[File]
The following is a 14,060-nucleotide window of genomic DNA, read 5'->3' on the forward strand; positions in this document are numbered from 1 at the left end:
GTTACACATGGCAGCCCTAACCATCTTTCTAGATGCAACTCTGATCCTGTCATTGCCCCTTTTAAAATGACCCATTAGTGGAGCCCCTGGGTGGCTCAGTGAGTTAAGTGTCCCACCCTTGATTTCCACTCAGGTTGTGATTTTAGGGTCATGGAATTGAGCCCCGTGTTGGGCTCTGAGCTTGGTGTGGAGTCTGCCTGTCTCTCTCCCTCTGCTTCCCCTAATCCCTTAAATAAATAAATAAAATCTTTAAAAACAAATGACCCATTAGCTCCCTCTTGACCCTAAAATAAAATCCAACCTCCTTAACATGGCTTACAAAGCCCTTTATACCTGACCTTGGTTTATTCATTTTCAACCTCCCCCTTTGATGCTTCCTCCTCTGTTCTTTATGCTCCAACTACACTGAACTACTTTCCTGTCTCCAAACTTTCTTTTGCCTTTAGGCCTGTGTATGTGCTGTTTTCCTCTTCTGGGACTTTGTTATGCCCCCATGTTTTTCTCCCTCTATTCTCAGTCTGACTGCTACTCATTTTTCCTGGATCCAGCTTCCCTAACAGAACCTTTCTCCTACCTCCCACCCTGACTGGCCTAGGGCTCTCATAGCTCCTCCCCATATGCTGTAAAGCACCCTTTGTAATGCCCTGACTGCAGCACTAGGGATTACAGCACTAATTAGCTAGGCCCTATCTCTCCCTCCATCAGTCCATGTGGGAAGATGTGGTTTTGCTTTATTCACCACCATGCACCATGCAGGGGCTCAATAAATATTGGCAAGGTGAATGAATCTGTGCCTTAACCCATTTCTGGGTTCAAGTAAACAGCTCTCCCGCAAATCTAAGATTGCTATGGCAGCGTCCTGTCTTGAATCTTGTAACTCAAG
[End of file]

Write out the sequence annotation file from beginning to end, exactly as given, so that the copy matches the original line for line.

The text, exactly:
The following is a 14,060-nucleotide window of genomic DNA, read 5'->3' on the forward strand; positions in this document are numbered from 1 at the left end:
GTTACACATGGCAGCCCTAACCATCTTTCTAGATGCAACTCTGATCCTGTCATTGCCCCTTTTAAAATGACCCATTAGTGGAGCCCCTGGGTGGCTCAGTGAGTTAAGTGTCCCACCCTTGATTTCCACTCAGGTTGTGATTTTAGGGTCATGGAATTGAGCCCCGTGTTGGGCTCTGAGCTTGGTGTGGAGTCTGCCTGTCTCTCTCCCTCTGCTTCCCCTAATCCCTTAAATAAATAAATAAAATCTTTAAAAACAAATGACCCATTAGCTCCCTCTTGACCCTAAAATAAAATCCAACCTCCTTAACATGGCTTACAAAGCCCTTTATACCTGACCTTGGTTTATTCATTTTCAACCTCCCCCTTTGATGCTTCCTCCTCTGTTCTTTATGCTCCAACTACACTGAACTACTTTCCTGTCTCCAAACTTTCTTTTGCCTTTAGGCCTGTGTATGTGCTGTTTTCCTCTTCTGGGACTTTGTTATGCCCCCATGTTTTTCTCCCTCTATTCTCAGTCTGACTGCTACTCATTTTTCCTGGATCCAGCTTCCCTAACAGAACCTTTCTCCTACCTCCCACCCTGACTGGCCTAGGGCTCTCATAGCTCCTCCCCATATGCTGTAAAGCACCCTTTGTAATGCCCTGACTGCAGCACTAGGGATTACAGCACTAATTAGCTAGGCCCTATCTCTCCCTCCATCAGTCCATGTGGGAAGATGTGGTTTTGCTTTATTCACCACCATGCACCATGCAGGGGCTCAATAAATATTGGCAAGGTGAATGAATCTGTGCCTTAACCCATTTCTGGGTTCAAGTAAACAGCTCTCCCGCAAATCTAAGATTGCTATGGCAGCGTCCTGTCTTGAATCTTGTAACTCAAG